MADISON – A new report published by an independent global commission of eminent scientists states that the world's food system needs an immediate transformation to meet current and future threats to food security and environmental sustainability.
The Commission on Sustainable Agriculture and Climate Change today released a Summary for Policy Makers that recommends crucial policy responses to the global challenge of feeding the world in the face of climate change, population growth, poverty, food price spikes and degraded ecosystems.
"This report provides an urgent call to action," says U.S. commissioner Molly Jahn of the University of Wisconsin–Madison. "Global demand is growing for food, fodder and bioenergy crops, food prices are rising to historic levels, and extreme weather events around the world further erode food security. The good news is that there are concrete steps, supported by the best available scientific research, that we can take now."
The Commission, comprised of 13 senior natural and social scientists from around the world, was created earlier this year to develop research-based policy changes and actions toward establishing stable, secure and sustainable global food systems in the context of a changing climate.
In making their recommendations, the commissioners cite the interconnected relationship between agriculture and the environment. As populations grow to upwards of 9 billion people, increasing demand for food, fuel and feed crops could stress many agricultural systems and result in further depletion of soil fertility, biodiversity and water resources and increased greenhouse gas emissions.
Commission chair Sir John Beddington, from the United Kingdom, says, "It's about reorienting the whole global food system – not just agricultural production, and not just in developing countries. We need a socially equitable, global approach to produce the funding, policy, management and regional initiatives that will deliver nutrition, income and climate benefits for all."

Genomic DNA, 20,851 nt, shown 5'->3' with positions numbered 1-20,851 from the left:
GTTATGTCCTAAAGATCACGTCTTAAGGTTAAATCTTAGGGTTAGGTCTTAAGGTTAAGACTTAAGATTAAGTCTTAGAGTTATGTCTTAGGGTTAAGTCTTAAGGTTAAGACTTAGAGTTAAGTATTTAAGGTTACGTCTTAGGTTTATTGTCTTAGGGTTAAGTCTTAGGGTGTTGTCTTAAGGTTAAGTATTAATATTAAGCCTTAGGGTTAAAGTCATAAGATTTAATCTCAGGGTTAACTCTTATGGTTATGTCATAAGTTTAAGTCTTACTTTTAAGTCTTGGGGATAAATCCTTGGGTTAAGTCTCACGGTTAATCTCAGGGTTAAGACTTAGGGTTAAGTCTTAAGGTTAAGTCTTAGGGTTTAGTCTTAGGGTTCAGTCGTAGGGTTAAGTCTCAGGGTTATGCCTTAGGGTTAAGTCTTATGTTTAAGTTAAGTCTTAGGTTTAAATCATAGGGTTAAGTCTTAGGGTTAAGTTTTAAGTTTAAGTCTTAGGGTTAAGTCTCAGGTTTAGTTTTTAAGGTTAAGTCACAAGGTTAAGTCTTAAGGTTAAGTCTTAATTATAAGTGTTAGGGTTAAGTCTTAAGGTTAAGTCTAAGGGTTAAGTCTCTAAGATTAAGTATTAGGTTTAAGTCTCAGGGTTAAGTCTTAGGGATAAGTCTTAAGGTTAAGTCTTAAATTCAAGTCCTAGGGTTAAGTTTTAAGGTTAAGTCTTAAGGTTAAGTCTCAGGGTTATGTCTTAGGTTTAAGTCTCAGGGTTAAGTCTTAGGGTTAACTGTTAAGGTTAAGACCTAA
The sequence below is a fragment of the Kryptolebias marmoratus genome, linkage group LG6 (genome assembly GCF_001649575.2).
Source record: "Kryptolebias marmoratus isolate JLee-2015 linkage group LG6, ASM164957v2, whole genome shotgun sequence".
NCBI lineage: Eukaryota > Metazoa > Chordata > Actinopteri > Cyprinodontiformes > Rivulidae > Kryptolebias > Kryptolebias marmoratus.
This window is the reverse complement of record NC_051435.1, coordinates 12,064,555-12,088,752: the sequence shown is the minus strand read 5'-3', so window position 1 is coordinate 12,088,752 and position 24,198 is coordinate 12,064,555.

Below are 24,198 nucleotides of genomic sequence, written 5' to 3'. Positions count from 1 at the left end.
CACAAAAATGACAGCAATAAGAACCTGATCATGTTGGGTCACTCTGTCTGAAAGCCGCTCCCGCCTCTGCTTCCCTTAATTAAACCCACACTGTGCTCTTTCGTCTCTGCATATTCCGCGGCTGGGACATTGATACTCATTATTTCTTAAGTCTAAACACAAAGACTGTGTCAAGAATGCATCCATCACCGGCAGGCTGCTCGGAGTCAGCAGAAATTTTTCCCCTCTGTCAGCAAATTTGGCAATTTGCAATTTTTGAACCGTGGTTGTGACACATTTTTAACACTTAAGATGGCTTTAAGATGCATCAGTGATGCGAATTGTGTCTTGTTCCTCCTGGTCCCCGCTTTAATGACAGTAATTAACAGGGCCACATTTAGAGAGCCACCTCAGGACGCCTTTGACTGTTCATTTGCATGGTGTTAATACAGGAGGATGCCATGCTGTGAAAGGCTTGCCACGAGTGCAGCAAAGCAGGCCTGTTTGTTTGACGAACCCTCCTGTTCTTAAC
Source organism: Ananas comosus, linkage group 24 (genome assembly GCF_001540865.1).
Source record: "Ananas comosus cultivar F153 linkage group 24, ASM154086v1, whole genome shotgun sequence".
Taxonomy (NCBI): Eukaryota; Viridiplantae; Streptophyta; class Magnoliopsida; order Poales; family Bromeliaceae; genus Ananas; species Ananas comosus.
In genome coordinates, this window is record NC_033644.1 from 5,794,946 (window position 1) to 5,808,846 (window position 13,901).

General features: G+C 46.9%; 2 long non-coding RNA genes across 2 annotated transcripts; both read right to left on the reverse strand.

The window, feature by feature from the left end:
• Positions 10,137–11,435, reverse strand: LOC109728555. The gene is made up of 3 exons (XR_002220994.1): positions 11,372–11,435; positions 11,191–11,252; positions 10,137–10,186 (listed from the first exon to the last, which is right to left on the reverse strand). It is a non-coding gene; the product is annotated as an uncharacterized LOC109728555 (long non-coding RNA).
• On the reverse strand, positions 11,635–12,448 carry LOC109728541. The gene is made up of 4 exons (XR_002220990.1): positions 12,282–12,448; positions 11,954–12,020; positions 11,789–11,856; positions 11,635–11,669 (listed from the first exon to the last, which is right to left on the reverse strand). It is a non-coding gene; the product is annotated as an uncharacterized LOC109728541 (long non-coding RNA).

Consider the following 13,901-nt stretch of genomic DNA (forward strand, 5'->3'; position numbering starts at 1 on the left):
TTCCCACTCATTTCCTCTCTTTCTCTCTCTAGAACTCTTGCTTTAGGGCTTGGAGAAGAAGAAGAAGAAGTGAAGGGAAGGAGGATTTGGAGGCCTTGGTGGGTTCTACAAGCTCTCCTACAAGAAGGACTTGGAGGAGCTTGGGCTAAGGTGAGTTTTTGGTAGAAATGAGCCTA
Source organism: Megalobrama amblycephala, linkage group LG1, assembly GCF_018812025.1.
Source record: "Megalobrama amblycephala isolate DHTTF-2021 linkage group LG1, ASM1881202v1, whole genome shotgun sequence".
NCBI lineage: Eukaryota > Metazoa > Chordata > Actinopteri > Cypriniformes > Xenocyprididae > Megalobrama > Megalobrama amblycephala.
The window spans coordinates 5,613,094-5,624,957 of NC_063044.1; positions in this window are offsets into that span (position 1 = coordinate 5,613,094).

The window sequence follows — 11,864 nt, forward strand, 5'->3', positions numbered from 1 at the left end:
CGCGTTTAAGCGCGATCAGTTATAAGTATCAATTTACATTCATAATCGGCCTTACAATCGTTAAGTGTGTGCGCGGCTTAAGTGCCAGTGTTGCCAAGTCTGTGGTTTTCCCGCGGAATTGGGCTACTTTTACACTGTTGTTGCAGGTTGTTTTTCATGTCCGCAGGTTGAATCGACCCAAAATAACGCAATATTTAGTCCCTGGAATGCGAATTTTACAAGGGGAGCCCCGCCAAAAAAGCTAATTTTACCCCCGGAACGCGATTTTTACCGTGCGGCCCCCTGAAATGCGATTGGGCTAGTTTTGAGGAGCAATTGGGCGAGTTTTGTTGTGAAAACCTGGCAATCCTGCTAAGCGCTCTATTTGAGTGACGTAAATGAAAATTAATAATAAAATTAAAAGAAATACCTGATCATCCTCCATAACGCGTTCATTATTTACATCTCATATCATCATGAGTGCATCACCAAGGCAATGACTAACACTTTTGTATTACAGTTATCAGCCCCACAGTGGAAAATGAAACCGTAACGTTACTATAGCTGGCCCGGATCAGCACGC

The Summary for Policy Makers contains seven recommendations addressing policy, investment, sustainable intensification, safety nets, consumption patterns, food waste and knowledge systems:
The summary presents actions that the commission suggests be implemented simultaneously by a constellation of governments, international institutions, investors, agricultural producers, consumers, food companies and researchers. Recommended tactics range from shifting economic incentives and making 'fast start' funds available for agriculture to strengthening land rights and building transparency in food markets.
The report also emphasizes the need for multiyear commitments of financial and technical assistance to help agricultural producers build resilience to climate variability and improve their livelihoods, while contributing to climate change mitigation.
"We are already in the business of managing significant risk and navigating trade-offs," says Jahn. "Agricultural greenhouse emissions are undeniably a significant issue. We need to innovate approaches to deal with this, but not at the expense of the food production by poor farmers today."
The commission will share its recommendations Dec. 3, at Agriculture and Rural Development Day in Durban, South Africa, and at other policy forums throughout 2012. The final report will be released early in 2012.
The commission is financially supported by the Consultative Group on International Agricultural Research (CGIAR) Research Program on Climate Change, Agriculture and Food Security (CCAFS) and the Global Donor Platform for Rural Development. The commission brings together senior natural and social scientists working in agriculture, climate, food and nutrition, economics, and natural resources from Australia, Brazil, Bangladesh, China, Ethiopia, France, Kenya, India, Mexico, South Africa, the United Kingdom, the United States and Vietnam.
The Summary for Policy Makers, a full list of commissioners, and additional information are available at http://ccafs.cgiar.org/commission.
-- Jill Sakai, email@example.com, (608) 262-9772
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